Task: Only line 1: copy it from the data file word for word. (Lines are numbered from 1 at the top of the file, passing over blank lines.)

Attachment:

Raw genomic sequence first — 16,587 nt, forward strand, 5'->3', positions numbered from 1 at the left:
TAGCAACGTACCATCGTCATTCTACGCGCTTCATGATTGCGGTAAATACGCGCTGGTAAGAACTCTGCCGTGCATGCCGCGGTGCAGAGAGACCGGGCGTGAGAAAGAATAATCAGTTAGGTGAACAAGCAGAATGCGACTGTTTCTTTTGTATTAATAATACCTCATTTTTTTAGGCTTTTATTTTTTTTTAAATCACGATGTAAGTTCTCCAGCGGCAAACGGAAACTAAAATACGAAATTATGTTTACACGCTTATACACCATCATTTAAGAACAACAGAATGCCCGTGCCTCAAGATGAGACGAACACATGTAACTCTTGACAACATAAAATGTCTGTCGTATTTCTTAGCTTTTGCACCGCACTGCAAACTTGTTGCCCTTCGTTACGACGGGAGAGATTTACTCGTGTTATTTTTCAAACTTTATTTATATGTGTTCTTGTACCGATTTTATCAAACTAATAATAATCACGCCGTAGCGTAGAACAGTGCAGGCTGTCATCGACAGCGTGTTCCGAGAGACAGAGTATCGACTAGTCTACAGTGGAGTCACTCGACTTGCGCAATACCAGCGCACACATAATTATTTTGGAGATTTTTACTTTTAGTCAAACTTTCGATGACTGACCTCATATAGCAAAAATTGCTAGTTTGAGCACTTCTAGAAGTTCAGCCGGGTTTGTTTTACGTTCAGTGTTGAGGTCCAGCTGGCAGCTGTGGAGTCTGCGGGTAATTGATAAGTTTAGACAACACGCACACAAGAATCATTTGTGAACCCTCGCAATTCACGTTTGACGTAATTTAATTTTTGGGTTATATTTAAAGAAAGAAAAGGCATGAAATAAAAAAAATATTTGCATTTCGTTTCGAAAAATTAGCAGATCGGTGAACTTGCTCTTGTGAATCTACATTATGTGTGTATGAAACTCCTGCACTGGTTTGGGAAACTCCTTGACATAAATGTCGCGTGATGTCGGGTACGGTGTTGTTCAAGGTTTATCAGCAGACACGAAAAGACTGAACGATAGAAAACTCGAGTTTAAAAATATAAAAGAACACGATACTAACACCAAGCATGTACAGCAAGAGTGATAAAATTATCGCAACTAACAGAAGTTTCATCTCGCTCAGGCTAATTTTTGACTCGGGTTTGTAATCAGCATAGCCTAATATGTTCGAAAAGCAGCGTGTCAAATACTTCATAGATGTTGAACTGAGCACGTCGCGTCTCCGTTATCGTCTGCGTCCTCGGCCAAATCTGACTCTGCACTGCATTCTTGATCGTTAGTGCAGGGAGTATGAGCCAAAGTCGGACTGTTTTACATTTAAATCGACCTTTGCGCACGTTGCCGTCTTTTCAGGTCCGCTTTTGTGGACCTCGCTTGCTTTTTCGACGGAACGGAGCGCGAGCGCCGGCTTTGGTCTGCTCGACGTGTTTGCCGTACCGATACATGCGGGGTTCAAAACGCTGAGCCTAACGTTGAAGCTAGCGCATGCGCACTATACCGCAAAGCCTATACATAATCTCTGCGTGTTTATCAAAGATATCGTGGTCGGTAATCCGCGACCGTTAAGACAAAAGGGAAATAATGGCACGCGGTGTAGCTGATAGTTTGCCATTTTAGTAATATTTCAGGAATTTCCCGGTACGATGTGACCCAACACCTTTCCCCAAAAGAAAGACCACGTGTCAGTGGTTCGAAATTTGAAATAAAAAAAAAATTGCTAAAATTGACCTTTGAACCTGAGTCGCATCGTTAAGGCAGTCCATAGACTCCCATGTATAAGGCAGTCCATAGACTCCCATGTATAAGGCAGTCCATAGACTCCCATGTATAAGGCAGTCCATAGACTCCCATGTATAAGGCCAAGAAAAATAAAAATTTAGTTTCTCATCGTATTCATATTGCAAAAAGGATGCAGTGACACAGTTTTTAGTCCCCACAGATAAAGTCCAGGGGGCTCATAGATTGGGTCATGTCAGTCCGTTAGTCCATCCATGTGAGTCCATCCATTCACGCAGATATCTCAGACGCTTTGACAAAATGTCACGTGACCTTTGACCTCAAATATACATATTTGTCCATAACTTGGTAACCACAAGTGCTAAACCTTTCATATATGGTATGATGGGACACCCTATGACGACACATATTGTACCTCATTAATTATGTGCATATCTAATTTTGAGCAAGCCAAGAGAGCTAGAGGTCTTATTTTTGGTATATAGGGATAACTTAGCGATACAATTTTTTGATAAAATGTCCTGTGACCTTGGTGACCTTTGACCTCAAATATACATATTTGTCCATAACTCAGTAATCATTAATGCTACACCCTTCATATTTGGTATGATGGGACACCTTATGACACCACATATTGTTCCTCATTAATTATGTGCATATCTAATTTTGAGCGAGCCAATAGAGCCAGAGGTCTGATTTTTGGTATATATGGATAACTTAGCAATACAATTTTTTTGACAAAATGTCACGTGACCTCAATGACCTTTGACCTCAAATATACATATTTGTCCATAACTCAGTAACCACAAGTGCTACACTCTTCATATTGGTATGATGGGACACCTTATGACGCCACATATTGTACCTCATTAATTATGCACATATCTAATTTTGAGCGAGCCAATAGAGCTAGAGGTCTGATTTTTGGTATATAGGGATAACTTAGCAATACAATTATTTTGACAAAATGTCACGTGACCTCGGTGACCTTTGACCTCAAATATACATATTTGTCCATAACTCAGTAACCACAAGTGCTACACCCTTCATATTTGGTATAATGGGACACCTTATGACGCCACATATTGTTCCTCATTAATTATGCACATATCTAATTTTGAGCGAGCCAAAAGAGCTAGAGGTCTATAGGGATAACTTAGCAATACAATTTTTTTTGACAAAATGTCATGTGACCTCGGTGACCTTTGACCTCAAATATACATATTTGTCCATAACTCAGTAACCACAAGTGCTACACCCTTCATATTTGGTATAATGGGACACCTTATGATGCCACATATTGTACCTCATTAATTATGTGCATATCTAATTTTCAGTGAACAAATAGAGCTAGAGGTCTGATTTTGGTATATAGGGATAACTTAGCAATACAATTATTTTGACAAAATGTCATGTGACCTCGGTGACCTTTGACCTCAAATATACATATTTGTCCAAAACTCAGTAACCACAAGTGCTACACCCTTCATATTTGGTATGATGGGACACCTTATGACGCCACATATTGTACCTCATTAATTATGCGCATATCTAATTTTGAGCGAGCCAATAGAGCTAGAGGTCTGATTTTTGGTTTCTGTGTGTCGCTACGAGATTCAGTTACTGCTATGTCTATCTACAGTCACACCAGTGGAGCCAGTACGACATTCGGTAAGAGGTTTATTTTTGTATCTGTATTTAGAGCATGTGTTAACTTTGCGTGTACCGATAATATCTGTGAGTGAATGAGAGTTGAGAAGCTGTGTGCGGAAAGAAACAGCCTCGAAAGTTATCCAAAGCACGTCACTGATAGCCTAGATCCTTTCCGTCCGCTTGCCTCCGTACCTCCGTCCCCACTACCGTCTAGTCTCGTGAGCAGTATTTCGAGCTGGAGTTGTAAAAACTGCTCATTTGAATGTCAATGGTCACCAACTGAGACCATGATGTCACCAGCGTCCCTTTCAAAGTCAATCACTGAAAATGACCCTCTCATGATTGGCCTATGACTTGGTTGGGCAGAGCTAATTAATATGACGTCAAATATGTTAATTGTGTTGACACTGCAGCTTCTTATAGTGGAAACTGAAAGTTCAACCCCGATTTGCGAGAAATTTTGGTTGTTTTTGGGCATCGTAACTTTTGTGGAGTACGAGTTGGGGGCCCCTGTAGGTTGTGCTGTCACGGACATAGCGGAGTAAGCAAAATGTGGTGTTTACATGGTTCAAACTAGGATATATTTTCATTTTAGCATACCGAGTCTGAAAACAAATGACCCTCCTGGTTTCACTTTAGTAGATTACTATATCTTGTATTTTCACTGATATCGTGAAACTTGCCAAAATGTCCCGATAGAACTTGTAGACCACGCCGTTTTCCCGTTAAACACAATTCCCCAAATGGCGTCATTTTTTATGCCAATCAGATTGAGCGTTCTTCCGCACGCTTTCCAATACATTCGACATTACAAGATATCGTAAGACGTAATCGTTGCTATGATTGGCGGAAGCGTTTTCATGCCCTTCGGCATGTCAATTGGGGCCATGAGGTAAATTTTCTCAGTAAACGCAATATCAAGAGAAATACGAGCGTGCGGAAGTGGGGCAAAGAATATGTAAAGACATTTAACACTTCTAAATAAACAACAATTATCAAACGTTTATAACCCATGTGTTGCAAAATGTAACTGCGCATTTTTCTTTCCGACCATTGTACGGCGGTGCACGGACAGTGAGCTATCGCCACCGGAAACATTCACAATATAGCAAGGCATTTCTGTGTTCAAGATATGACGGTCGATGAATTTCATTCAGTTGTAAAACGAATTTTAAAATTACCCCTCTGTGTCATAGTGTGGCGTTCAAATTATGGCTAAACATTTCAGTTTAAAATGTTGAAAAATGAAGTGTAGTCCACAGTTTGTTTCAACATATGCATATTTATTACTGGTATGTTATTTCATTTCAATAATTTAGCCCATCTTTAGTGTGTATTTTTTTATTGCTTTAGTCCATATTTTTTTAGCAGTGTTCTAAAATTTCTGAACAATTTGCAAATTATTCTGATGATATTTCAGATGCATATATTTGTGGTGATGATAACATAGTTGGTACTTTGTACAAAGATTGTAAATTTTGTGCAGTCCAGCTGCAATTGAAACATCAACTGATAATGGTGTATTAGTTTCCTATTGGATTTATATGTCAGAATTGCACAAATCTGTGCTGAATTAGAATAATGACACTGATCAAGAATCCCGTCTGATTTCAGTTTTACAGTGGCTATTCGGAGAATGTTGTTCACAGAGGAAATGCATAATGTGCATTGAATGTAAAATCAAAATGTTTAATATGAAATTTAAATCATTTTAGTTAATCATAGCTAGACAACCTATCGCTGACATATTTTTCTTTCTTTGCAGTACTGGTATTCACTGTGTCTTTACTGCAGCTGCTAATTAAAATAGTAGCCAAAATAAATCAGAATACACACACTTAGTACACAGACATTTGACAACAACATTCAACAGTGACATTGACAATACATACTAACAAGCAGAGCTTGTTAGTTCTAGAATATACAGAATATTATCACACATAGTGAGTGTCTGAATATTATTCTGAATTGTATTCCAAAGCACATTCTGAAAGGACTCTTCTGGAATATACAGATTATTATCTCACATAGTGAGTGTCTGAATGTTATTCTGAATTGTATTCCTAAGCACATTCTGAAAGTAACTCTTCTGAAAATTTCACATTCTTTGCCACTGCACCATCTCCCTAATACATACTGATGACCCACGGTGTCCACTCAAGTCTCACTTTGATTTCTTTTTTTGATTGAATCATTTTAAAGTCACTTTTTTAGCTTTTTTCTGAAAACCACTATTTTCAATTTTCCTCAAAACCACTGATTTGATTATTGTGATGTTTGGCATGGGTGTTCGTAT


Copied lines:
Raw genomic sequence first — 16,587 nt, forward strand, 5'->3', positions numbered from 1 at the left: